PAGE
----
if they all take the same path. So, in an environment in which not if they all take the same path. In an environment in which not all
all interfaces in an IGP domain support RTM, it is effectively interfaces in an IGP domain support RTM, it is effectively impossible
impossible to use TTL expiry to deliver RTM packets and hence RTM to use TTL expiry to deliver RTM packets. Hence RTM cannot be used
cannot be used for LSPs instantiated using LDP, if multi-pathing is for LSPs instantiated using LDP, if multi-pathing is in use and not
in use and not all LSRs are RTM-capable. In the special but all LSRs are RTM-capable. In the special but important case of
important case of environment in which all interfaces in an IGP environment in which all interfaces in an IGP domain support RTM,
domain support RTM, setting the TTL to 1 will always cause the expiry setting the TTL to 1 will always cause the expiry of an RTM packet on
of an RTM packet on the next RTM capable downstream LSR and hence in the next RTM capable downstream LSR and hence in such an environment,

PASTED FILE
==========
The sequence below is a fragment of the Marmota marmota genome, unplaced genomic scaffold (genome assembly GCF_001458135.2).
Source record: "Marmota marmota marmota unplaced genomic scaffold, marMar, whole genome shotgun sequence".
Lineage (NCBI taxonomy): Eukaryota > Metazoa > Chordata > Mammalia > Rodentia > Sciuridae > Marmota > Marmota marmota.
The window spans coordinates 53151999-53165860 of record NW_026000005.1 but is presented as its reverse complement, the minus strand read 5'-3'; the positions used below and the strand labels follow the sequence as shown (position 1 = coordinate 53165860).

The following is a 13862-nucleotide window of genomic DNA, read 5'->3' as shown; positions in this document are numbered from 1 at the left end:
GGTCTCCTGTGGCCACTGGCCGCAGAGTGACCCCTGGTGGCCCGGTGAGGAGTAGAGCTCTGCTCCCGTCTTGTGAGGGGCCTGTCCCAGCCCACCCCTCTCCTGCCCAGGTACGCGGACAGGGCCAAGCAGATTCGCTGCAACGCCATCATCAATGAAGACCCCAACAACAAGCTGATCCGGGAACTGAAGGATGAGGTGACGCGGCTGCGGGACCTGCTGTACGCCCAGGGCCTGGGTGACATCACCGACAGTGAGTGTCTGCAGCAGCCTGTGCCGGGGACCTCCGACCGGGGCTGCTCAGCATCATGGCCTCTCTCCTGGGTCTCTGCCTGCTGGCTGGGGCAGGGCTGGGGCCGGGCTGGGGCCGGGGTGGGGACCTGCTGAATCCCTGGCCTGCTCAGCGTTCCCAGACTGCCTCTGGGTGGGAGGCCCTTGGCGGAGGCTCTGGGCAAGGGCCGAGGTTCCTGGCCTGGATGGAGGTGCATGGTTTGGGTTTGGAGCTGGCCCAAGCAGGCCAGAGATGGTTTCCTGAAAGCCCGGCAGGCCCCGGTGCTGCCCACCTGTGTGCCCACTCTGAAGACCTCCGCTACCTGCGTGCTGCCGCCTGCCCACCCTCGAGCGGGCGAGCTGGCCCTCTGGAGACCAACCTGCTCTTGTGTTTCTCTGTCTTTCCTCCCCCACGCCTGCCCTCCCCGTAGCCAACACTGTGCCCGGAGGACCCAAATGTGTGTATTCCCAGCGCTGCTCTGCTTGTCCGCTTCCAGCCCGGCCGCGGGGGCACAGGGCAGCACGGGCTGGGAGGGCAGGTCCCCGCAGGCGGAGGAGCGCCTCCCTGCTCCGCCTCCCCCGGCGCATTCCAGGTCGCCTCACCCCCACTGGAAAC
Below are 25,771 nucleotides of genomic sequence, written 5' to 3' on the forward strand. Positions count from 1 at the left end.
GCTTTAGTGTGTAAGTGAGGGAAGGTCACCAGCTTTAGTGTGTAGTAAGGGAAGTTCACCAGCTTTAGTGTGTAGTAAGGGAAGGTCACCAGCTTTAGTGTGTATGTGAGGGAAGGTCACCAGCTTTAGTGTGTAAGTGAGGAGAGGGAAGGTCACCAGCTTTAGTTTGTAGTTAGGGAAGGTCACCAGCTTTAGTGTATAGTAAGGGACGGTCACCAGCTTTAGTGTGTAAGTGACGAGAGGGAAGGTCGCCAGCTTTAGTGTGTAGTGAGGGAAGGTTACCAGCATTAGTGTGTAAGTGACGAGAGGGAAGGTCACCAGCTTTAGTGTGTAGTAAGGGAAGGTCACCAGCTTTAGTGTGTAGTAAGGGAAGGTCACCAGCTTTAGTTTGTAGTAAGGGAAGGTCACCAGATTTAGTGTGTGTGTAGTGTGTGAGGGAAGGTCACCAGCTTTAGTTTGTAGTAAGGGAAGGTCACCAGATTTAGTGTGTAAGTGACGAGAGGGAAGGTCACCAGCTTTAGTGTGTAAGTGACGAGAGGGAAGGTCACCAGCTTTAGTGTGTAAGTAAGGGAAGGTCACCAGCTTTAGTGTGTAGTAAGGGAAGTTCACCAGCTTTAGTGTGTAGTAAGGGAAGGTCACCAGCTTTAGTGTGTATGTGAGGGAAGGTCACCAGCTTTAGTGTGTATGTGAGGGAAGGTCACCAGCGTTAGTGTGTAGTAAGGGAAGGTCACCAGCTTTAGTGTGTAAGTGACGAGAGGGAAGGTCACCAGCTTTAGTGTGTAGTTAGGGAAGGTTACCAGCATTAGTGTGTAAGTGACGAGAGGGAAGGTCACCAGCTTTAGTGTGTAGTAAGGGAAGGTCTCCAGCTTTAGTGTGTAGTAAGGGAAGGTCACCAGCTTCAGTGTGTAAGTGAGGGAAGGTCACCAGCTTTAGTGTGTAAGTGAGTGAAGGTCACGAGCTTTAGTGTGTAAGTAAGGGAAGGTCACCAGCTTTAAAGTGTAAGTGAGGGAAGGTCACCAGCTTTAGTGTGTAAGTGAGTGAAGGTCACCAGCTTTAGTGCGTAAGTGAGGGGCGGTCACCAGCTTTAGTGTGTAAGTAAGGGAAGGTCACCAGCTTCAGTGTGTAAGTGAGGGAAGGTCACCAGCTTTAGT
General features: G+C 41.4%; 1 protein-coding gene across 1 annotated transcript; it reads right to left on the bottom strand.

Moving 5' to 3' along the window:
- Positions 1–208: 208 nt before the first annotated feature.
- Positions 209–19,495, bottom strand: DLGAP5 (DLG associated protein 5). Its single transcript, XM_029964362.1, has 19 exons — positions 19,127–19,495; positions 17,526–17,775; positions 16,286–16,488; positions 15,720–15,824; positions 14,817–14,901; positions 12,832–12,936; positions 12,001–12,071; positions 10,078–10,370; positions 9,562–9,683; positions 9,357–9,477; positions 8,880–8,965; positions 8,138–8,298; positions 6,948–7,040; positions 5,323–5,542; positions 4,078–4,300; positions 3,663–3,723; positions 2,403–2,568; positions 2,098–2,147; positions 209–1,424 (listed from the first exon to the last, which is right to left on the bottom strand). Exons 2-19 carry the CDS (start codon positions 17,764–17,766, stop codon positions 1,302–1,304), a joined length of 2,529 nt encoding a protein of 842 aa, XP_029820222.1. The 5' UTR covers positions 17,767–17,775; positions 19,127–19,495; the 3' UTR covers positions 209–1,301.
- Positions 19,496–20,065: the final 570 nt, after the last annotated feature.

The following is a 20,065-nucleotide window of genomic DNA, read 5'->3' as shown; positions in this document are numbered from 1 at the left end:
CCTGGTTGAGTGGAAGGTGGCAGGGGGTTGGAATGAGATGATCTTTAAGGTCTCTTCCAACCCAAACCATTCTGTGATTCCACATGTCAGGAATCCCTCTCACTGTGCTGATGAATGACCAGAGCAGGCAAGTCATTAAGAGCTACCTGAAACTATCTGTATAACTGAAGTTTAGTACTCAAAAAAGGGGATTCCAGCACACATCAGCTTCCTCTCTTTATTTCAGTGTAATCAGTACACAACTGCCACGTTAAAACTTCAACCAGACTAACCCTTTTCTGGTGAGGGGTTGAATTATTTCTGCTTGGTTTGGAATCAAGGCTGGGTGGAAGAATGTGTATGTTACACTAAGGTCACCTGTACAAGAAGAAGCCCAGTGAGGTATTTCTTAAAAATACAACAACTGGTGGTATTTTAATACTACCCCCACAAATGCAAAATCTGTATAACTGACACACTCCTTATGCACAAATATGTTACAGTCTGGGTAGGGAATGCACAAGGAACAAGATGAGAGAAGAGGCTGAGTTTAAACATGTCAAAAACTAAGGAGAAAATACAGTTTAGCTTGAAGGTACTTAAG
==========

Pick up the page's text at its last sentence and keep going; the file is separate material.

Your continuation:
such an environment, RTM can be used for LSPs instantiated using LDP. RTM can be used for LSPs instantiated using LDP.
Also, if it is possible and desirable, multi-path forwarding may be Also, if it is possible and desirable, multi-path forwarding may be
disabled, at least for the set of packets that includes RTM. disabled,at least for LSPs used for RTM.
Generally speaking, RTM is more useful for an LSP instantiated using Generally speaking, RTM is more useful for an LSP instantiated using
RSVP-TE [RFC3209] because the LSP's path can be determined. RSVP-TE [RFC3209] because the LSP's path can be determined.
4.1. RTM Capability 4.1. RTM Capability
Note that RTM capability of a node is with respect to the pair of Note that RTM capability of a node is with respect to the pair of
interfaces that will be used to forward an RTM packet. In general, interfaces that will be used to forward an RTM packet. In general,
the ingress interface of this pair must be able to capture the the ingress interface of this pair must be able to capture the